The Los Angeles Times discovered the truth and printed it in 1981, but it went largely unnoticed until a few years later. Still, all I had to do was call the Cincinatti Board of Health and ask for a copy of his birth certificate -- the kind of elementary research that a lot of film historians and journalists don't bother doing.
RH: It's not the only case in which Spielberg's been able to avoid close attention from the press. His involvement in the making of Twilight Zone: The Movie and the incident that led to the death of Vic Morrow and two children was pretty much ignored.
JM: What's remarkable is that even though he's the co- producer of that movie, Spielberg never had to give a deposition or appear in court. A lot of other people had to testify, but he managed never to be called. It's unclear whether he had any knowledge of the practices that led to the illegal hiring of those two children, but a lot of his closest associates were involved in an inquiry from which he managed to insulate himself. He's very effective at controlling his image and keeping the press at a distance, even though he gives a lot of interviews.
RH: How did that effect your research and writing of his biography?
JM: This is an unauthorized biography; I don't believe in authorized biographies, because the writer generally loses too much control over the telling of the story. So when I started the book, I sent him a letter, telling him that I'd admired his films for a long time, that this would be a serious, in-depth book, and that I'd welcome the opportunity to talk with him if he cared to do so. I was told that he doesn't talk to people who write books about him, that he wants to write an autobiography at some point.
So I didn't get to talk to him, and when I first contacted many people, they called Spielberg's office and asked, "Should we talk to this guy?" Generally, his people said that it was fine to talk to me if the person wanted, and they actually said nice things about my work, so that opened some doors. There were a few people, like his mother, that he did discourage from talking to me, but I did get to talk to his father, which I'm very proud about, because we almost never hear about Spielberg's father and his role in Spielberg's life. His father worked very closely with him on his teenage films; it wasn't until Spielberg wanted to make films as a career that his father tried to discourage him, and it's that aspect of their relationship that Spielberg has often highlighted in interviews.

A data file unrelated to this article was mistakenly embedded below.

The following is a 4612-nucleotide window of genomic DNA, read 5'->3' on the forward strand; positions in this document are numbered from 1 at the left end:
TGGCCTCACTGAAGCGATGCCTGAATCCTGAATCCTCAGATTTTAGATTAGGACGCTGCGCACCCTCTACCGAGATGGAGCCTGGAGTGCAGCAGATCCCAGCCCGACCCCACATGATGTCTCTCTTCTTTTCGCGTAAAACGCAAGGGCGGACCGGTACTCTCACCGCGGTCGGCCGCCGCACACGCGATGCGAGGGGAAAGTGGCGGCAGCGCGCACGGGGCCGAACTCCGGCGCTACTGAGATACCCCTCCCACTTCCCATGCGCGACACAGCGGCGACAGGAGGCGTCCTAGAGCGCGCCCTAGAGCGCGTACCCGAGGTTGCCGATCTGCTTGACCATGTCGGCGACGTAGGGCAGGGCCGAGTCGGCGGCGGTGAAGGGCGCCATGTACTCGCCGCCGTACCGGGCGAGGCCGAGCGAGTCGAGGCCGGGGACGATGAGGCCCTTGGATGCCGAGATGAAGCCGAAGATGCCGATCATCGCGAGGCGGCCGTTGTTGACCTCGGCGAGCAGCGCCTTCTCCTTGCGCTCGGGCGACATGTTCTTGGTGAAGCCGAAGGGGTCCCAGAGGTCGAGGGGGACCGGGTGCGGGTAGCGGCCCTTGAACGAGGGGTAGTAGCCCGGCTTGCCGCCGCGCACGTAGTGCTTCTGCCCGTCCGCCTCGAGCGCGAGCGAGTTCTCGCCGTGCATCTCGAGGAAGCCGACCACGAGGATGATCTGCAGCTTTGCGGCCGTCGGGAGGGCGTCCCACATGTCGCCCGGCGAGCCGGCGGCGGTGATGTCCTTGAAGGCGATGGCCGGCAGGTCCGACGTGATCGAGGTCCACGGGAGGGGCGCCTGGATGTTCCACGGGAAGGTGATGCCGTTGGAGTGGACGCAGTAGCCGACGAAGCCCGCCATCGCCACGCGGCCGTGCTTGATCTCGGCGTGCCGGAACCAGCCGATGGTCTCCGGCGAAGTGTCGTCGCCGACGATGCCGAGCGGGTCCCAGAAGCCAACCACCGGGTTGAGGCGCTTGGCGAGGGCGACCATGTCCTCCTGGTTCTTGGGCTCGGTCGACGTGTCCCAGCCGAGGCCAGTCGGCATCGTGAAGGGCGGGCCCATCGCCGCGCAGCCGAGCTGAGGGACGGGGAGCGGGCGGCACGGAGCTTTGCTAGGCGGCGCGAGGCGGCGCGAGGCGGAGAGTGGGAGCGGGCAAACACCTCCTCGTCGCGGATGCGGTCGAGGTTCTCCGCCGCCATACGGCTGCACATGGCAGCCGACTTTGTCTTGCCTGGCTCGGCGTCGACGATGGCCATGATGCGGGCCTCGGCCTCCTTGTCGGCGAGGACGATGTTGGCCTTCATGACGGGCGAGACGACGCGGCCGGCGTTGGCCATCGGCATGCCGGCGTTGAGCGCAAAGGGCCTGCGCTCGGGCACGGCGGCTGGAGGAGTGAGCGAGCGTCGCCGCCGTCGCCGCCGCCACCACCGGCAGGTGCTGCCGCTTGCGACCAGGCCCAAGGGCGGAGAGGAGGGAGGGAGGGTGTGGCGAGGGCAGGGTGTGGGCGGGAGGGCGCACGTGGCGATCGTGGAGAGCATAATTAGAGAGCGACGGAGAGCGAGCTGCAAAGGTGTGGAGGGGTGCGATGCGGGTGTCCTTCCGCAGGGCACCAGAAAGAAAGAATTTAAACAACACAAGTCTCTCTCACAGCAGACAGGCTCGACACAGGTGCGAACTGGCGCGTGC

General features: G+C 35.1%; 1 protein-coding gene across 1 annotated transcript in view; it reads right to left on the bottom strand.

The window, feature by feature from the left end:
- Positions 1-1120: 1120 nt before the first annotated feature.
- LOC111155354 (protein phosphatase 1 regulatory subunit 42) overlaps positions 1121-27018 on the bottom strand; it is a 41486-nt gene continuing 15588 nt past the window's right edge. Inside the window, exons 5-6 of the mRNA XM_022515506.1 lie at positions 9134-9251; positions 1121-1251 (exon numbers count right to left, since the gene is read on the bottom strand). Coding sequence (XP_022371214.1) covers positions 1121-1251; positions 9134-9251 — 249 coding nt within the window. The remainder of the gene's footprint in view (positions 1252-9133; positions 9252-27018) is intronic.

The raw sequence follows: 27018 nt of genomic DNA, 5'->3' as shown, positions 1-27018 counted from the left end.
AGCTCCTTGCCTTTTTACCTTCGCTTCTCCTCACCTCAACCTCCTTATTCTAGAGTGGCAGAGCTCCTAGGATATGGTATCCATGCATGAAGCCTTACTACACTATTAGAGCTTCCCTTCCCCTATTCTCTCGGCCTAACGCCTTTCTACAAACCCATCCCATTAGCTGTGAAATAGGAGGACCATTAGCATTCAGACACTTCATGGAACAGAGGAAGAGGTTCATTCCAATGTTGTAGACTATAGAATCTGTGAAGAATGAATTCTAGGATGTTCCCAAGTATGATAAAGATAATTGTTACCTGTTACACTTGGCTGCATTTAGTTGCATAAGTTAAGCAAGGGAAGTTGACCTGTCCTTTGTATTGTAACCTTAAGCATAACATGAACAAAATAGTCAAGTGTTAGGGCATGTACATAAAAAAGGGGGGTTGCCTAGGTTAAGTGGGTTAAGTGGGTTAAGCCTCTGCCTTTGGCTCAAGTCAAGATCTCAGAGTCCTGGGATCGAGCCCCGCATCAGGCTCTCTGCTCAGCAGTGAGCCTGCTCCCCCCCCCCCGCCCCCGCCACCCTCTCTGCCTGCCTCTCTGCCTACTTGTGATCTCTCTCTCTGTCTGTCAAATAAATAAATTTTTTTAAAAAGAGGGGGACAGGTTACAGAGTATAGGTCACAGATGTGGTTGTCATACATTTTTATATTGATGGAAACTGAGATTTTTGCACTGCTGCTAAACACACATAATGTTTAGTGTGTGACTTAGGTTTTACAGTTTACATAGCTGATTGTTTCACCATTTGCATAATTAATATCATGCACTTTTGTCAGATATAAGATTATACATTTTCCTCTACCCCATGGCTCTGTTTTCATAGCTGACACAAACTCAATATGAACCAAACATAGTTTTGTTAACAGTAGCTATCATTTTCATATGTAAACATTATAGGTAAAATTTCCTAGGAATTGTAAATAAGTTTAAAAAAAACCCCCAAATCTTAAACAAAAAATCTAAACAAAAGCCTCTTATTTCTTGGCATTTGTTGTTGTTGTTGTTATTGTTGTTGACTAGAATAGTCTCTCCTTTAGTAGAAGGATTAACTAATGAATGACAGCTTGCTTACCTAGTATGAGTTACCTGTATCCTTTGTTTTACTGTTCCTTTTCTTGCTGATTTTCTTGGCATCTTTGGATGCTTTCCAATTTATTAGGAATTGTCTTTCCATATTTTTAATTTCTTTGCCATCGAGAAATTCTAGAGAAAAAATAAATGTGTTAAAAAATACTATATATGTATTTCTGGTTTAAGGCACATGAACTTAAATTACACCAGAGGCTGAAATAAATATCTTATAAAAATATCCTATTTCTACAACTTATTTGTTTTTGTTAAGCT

Many biographies seem to rush over their subjects' childhoods in about ten pages and then move on to what they consider the exciting parts. Writers don't seem to bother talking to the people from their subjects' childhood, even though a person's personality is formed in early childhood. So I wanted to write a biography in which every year of Spielberg's life was treated with the same weight and space in the text, and except for a bulge in the middle dealing with Jaws and Close Encounters, I've mostly achieved that.
RH: When you were doing the research for this book, did you find yourself crossing paths on the biographical trail with John Baxter (whose biography of Spielberg was recently published by HarperCollins)?
JM: No, he only interviewed about twenty people; most of the material in that book is from previously printed sources. So Spielberg's background was very much virgin territory for me, which was great. I like to do books about things that haven't been explored thoroughly and most of the more than 300 people that I interviewed had never talked about Spielberg for the press or biographers before. I spent an awful lot of time on his childhood, and found people who'd been waiting twenty, thirty years to tell their stories -- journalists had just never called them until now.
A lot of writers just don't do the work, and I don't see the point of simply repeating what's already been said, especially in cases where a lot of it is wrong. I'm an old newspaper guy. I ring bells and knock on doors and try to find out what really happened. Spielberg lived in six different places growing up, which meant six times the amount of work, but that makes the end result six times as interesting as well.
Suggested further reading|
Patrick McGilligan | Gavin Lambert
All materials copyright © 1997 Ron Hogan